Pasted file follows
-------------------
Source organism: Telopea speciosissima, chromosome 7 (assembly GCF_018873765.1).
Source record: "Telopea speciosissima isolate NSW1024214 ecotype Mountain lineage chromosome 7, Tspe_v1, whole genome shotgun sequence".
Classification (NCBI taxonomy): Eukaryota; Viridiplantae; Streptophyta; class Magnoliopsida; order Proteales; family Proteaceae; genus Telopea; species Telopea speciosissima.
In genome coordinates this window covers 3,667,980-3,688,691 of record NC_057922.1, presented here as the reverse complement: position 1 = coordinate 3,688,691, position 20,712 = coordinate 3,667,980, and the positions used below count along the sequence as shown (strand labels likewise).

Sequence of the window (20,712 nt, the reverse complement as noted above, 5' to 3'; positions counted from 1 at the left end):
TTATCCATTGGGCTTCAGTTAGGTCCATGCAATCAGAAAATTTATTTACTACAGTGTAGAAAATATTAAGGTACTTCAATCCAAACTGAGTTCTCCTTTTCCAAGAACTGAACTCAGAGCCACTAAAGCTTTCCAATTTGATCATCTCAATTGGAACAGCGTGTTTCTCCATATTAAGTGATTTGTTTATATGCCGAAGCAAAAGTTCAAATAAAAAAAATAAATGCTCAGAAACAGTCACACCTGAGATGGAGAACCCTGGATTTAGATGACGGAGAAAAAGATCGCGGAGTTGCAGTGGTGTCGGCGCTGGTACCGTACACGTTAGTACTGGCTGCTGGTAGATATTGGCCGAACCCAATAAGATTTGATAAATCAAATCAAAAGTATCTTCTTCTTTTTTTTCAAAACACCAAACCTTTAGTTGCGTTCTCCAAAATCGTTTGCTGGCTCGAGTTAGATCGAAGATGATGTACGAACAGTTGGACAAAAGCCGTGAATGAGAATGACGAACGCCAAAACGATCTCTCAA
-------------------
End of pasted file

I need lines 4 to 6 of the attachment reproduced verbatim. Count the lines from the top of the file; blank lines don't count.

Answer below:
In genome coordinates this window covers 3,667,980-3,688,691 of record NC_057922.1, presented here as the reverse complement: position 1 = coordinate 3,688,691, position 20,712 = coordinate 3,667,980, and the positions used below count along the sequence as shown (strand labels likewise).

Sequence of the window (20,712 nt, the reverse complement as noted above, 5' to 3'; positions counted from 1 at the left end):
TTATCCATTGGGCTTCAGTTAGGTCCATGCAATCAGAAAATTTATTTACTACAGTGTAGAAAATATTAAGGTACTTCAATCCAAACTGAGTTCTCCTTTTCCAAGAACTGAACTCAGAGCCACTAAAGCTTTCCAATTTGATCATCTCAATTGGAACAGCGTGTTTCTCCATATTAAGTGATTTGTTTATATGCCGAAGCAAAAGTTCAAATAAAAAAAATAAATGCTCAGAAACAGTCACACCTGAGATGGAGAACCCTGGATTTAGATGACGGAGAAAAAGATCGCGGAGTTGCAGTGGTGTCGGCGCTGGTACCGTACACGTTAGTACTGGCTGCTGGTAGATATTGGCCGAACCCAATAAGATTTGATAAATCAAATCAAAAGTATCTTCTTCTTTTTTTTCAAAACACCAAACCTTTAGTTGCGTTCTCCAAAATCGTTTGCTGGCTCGAGTTAGATCGAAGATGATGTACGAACAGTTGGACAAAAGCCGTGAATGAGAATGACGAACGCCAAAACGATCTCTCAA